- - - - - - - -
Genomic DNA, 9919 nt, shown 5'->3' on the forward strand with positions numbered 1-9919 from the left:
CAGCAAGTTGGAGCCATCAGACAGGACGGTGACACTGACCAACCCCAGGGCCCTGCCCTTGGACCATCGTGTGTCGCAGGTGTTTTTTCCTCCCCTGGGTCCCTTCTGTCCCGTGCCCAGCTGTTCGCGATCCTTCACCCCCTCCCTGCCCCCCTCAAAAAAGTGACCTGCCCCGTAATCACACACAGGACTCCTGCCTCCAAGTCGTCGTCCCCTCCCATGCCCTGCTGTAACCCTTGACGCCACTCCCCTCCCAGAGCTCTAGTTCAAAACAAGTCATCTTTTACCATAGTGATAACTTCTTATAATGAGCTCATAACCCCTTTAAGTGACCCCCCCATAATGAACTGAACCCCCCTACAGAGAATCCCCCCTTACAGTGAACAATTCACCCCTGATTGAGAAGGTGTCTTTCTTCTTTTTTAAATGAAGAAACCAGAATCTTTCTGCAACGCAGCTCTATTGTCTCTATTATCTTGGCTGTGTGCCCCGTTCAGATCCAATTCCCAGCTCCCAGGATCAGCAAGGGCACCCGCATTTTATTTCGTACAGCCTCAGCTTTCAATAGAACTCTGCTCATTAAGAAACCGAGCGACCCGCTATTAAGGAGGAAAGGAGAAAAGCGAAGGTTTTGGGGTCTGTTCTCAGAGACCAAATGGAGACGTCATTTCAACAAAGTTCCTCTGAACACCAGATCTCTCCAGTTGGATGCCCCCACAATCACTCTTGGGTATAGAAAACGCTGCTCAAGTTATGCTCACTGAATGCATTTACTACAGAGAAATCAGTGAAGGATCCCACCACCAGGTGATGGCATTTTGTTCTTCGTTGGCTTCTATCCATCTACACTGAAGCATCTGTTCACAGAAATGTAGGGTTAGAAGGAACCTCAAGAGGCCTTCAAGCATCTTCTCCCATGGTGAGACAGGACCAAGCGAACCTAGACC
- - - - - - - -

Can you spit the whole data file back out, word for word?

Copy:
Genomic DNA, 9919 nt, shown 5'->3' on the forward strand with positions numbered 1-9919 from the left:
CAGCAAGTTGGAGCCATCAGACAGGACGGTGACACTGACCAACCCCAGGGCCCTGCCCTTGGACCATCGTGTGTCGCAGGTGTTTTTTCCTCCCCTGGGTCCCTTCTGTCCCGTGCCCAGCTGTTCGCGATCCTTCACCCCCTCCCTGCCCCCCTCAAAAAAGTGACCTGCCCCGTAATCACACACAGGACTCCTGCCTCCAAGTCGTCGTCCCCTCCCATGCCCTGCTGTAACCCTTGACGCCACTCCCCTCCCAGAGCTCTAGTTCAAAACAAGTCATCTTTTACCATAGTGATAACTTCTTATAATGAGCTCATAACCCCTTTAAGTGACCCCCCCATAATGAACTGAACCCCCCTACAGAGAATCCCCCCTTACAGTGAACAATTCACCCCTGATTGAGAAGGTGTCTTTCTTCTTTTTTAAATGAAGAAACCAGAATCTTTCTGCAACGCAGCTCTATTGTCTCTATTATCTTGGCTGTGTGCCCCGTTCAGATCCAATTCCCAGCTCCCAGGATCAGCAAGGGCACCCGCATTTTATTTCGTACAGCCTCAGCTTTCAATAGAACTCTGCTCATTAAGAAACCGAGCGACCCGCTATTAAGGAGGAAAGGAGAAAAGCGAAGGTTTTGGGGTCTGTTCTCAGAGACCAAATGGAGACGTCATTTCAACAAAGTTCCTCTGAACACCAGATCTCTCCAGTTGGATGCCCCCACAATCACTCTTGGGTATAGAAAACGCTGCTCAAGTTATGCTCACTGAATGCATTTACTACAGAGAAATCAGTGAAGGATCCCACCACCAGGTGATGGCATTTTGTTCTTCGTTGGCTTCTATCCATCTACACTGAAGCATCTGTTCACAGAAATGTAGGGTTAGAAGGAACCTCAAGAGGCCTTCAAGCATCTTCTCCCATGGTGAGACAGGACCAAGCGAACCTAGACC